More and more often, we see “gluten-free” food options on store shelves and restaurant menus, but what does that mean and why has it become so popular?
Gluten itself is a type of protein that is stored, along with starch, in many common types of grain, such as rye, wheat and barley. This protein accounts for more than half of the total protein in these grains and helps dough become elastic when kneaded. Because gluten is a protein, however, immune systems of individuals with digestive challenges can react poorly to it, resulting in conditions called celiac disease or gluten sensitivity.
Celiac disease primarily affects the small intestine. This results in inflammation in the small intestine, which causes difficulties in absorbing nutrients from food. Symptoms in adults can include weight loss, diarrhea and indigestion, meaning celiac disease can be difficult to diagnose, because of a lack of disease-specific symptoms. The disease is commonly diagnosed in early to mid-adulthood and typically in Caucasians of Northern European descent. It’s estimated that 1 percent of people are affected by celiac disease, but few of those people are formally diagnosed through medical testing.
In adults, the disease can result in low iron levels, short stature and weak bones. In about 10 percent of patients, an itchy rash over the back of the arms, trunk, neck or scalp can also occur. In recent years, many people have sought testing for this disease after following a strict, gluten-free diet and then being re-exposed to gluten, at which point people with celiac disease or gluten sensitivity experience varying degrees of severe stomach pain, bloating and changes to their bowel habits.
Going gluten free has become immensely popular in society today. While this may seem great for those who suffer from celiac disease, the increasing desire to call something “gluten free” can detract from the quality of such products. Restaurants, for example, may not fully realize which ingredients are gluten free, or they may prepare food on shared surfaces or with shared utensils. Gluten-free pasta may be served with a sauce thickened with wheat flour, or gluten-free onion rings could share cooking oil with gluten-containing foods. Unfortunately for those at risk, it does not take much to elicit an inflammatory response. While the intent is often noble, it is difficult to keep this common protein out of all that can be cooked or baked.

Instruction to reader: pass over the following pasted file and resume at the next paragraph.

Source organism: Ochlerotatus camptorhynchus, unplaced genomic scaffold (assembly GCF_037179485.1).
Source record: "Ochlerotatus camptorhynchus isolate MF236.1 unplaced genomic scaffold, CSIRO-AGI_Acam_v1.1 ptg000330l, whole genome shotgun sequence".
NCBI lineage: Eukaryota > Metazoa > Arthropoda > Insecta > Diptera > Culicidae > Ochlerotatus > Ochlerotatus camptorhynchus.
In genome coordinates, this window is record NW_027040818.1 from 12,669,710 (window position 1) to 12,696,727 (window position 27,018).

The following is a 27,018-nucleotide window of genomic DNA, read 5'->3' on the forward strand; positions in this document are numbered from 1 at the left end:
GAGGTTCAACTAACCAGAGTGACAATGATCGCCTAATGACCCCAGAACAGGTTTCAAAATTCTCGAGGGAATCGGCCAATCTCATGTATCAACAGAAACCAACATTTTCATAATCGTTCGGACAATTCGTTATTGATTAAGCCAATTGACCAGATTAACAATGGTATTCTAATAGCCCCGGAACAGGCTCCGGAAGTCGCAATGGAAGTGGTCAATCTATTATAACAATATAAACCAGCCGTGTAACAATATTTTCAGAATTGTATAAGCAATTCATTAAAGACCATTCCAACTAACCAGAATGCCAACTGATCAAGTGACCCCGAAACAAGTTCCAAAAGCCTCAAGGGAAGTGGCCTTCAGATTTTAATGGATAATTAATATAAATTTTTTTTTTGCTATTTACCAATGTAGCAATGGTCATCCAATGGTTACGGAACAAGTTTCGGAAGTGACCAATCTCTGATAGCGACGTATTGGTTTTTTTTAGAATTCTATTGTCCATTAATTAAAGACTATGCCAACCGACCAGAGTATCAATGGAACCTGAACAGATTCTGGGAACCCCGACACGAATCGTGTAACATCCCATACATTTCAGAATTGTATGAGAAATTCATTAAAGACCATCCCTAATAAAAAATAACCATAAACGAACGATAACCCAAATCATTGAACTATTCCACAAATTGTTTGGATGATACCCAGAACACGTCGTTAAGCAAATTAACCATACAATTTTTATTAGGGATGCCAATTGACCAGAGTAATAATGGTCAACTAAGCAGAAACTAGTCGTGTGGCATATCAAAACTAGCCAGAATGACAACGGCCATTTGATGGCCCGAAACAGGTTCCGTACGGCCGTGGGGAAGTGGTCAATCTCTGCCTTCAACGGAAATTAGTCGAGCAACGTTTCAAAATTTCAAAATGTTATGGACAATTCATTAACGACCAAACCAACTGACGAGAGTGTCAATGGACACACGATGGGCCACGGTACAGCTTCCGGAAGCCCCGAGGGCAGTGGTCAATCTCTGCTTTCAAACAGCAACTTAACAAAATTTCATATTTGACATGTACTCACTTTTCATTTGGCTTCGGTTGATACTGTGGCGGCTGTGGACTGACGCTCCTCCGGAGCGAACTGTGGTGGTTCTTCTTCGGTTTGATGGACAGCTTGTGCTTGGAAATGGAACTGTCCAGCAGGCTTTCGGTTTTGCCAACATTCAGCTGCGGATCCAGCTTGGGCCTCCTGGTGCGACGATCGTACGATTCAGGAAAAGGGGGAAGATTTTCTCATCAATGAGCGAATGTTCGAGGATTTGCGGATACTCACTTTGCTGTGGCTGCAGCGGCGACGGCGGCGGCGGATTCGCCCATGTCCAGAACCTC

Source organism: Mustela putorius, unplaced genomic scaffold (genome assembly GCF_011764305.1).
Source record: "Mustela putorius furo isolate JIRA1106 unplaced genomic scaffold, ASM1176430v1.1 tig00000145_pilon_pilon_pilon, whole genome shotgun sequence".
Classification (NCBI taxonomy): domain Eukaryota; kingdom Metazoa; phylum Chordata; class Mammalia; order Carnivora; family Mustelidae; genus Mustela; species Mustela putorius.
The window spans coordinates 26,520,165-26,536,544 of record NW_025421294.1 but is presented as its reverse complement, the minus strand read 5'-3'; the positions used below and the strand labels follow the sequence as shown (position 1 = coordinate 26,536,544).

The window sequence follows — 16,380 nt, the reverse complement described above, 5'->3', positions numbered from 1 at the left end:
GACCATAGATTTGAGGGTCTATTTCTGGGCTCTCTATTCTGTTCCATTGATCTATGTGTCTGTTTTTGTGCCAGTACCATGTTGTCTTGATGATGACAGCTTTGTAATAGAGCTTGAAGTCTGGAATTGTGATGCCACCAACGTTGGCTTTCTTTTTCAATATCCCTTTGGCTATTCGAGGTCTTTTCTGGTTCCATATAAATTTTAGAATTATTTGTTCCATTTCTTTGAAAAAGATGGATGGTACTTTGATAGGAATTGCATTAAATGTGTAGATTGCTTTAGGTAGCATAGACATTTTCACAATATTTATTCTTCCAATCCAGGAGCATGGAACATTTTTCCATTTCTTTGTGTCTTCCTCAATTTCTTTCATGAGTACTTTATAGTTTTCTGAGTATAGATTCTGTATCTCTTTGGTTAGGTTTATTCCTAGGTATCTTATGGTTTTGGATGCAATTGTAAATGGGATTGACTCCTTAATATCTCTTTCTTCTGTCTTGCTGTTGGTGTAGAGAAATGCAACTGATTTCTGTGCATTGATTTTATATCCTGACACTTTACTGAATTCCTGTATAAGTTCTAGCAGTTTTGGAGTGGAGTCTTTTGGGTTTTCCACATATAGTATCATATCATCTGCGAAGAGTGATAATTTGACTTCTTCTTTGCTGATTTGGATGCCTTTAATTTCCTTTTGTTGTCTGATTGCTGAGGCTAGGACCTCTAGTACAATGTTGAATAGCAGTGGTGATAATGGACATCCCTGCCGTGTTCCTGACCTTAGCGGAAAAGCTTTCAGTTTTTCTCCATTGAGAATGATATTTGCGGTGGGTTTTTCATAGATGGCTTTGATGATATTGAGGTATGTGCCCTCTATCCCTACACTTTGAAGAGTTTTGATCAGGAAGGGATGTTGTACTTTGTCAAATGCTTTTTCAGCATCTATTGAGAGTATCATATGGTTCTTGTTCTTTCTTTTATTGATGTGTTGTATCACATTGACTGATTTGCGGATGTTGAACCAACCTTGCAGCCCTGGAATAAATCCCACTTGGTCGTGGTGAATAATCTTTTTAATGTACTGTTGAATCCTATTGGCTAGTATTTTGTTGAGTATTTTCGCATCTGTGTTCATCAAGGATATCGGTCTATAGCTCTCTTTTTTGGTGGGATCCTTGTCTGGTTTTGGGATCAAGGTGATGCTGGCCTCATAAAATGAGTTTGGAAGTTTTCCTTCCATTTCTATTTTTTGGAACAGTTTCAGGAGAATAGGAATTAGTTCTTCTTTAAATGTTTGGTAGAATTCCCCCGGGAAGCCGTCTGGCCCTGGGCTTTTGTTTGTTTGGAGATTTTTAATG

Many people believe that going gluten free can help with weight loss or feelings of indigestion or fatigue. Ultimately, if people do not have a condition that requires the avoidance of gluten, such as celiac disease or gluten sensitivity, they should not go 100 percent gluten free. The grains found in wheat products are essential to overall health. They provide nutrients that aren’t found in most gluten-free foods, which is why many people with celiac disease need to take a multivitamin.
That said, a majority of people consume a lot more foods made with white flour than our bodies require. People who don’t suffer from a gluten-related disease should shoot for a healthier diet overall, rather than just gluten-free, by managing portion size and being aware of foods’ nutritional content.
The options for those who need to eat gluten-free are always expanding, which is making celiac disease much easier to manage. Anyone who thinks they may have symptoms of celiac disease or sensitivity to gluten should make an appointment with their primary care provider, and consider further testing.
Lauren Schneekloth, M.D., is a first-year resident in the Penn State Family and Community Medicine Residency at Mount Nittany Medical Center and practices at Penn State Medical Group in State College. Christopher Heron, MD, is a family medicine physician with Penn State Medical Group.